So, how does this difference in thinking affect me in my daily life in the Philippines and the relationships I have with Filipinos. To be truthful, it often causes me much frustration, stress, and yes, sometimes anger. I feel most at ease with a life of organization and I find that a life in the Philippines, with Filipinos, often spirals quickly into a chaos that unhinges me. I sometimes show that frustration in ways that are disrespectful, judgmental and hurtful to those around me, some of whom I love very much. Sometimes, honestly, I lie awake at night and wonder what I am doing in this country and regret my decision to move here. Often I mistakenly think that a return home would solve all my problems, in the classic “grass is greener on the other side” attitude.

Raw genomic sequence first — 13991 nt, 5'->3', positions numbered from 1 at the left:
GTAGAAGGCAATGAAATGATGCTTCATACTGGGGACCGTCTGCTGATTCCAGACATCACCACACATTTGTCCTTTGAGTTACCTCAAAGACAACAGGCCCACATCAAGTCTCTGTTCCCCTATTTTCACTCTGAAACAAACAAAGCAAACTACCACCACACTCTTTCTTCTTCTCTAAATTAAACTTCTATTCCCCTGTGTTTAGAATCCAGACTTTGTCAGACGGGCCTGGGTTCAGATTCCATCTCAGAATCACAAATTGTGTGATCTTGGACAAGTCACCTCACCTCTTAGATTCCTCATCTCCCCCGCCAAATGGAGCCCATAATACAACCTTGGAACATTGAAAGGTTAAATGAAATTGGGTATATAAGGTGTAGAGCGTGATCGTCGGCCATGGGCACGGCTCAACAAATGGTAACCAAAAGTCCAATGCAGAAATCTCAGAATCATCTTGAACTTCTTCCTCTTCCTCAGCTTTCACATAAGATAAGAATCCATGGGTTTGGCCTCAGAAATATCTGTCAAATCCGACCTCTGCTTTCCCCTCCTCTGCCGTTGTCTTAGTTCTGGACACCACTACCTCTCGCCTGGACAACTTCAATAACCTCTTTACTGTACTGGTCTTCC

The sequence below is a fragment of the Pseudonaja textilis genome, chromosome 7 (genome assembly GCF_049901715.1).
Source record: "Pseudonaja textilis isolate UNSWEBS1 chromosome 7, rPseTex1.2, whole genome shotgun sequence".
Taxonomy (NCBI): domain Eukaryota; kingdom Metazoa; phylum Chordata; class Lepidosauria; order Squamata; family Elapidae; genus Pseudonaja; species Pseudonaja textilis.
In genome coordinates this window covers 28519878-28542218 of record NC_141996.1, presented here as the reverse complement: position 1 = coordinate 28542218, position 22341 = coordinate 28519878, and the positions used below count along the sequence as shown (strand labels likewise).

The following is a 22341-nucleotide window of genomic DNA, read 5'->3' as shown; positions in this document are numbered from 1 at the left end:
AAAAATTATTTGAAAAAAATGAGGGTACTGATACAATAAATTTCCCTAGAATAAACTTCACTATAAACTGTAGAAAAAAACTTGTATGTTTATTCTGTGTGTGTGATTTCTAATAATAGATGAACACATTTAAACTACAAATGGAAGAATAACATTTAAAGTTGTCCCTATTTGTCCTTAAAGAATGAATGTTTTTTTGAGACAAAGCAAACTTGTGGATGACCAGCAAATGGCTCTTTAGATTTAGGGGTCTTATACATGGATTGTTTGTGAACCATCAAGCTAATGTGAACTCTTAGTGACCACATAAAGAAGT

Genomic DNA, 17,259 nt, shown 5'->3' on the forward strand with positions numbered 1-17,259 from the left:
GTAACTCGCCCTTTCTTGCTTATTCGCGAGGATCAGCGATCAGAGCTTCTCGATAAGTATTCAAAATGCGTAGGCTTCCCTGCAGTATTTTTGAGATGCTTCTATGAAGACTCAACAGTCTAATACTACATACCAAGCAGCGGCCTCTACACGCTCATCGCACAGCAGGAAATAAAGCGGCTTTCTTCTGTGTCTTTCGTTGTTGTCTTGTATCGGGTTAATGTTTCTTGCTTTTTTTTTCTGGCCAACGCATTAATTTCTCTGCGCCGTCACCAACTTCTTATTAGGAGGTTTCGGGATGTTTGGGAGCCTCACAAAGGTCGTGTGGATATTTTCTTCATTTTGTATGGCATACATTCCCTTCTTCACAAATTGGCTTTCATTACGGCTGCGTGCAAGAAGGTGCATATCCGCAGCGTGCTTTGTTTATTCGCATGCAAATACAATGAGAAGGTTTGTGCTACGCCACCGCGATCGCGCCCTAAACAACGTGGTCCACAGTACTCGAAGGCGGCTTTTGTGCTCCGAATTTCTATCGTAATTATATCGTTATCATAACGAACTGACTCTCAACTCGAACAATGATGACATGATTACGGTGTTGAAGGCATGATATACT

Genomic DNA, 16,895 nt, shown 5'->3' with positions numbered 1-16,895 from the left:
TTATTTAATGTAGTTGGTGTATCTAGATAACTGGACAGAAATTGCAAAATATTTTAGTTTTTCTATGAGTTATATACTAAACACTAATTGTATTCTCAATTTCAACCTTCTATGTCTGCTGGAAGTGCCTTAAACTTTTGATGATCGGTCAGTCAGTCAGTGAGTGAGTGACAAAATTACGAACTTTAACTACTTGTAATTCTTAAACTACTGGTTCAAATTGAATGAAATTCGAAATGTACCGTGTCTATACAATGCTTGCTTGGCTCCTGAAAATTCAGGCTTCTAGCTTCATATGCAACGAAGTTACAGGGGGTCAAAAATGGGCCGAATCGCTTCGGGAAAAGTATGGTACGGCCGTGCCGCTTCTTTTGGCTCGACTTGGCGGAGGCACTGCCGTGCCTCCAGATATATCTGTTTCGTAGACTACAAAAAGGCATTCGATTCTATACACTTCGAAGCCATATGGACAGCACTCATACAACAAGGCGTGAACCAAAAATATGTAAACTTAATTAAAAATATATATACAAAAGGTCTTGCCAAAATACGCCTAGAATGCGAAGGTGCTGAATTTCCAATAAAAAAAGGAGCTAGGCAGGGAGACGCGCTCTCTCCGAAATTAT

Dealing with Filipino Mentality
The only question that really is important though, is how do I deal with this difference in thinking? In that respect I have good days and I have bad. The good days come when I remember my core values of acceptance of other people exactly as they are and do not judge them for being different than me. I think that is called humility? The other thing that helps is to be secure in who I am and my right to be how I am and want to be. That person is one who likes and needs to plan for tomorrow, but is striving hard to find the proper balance between planning for the future while enjoying the beautiful gifts I have been given today. And lastly, as soon as I start to fall into the trap of thinking it is better somewhere else, I have to remember why I am here in the first place. Quite simply I am here because I like it more here than anywhere else I have been!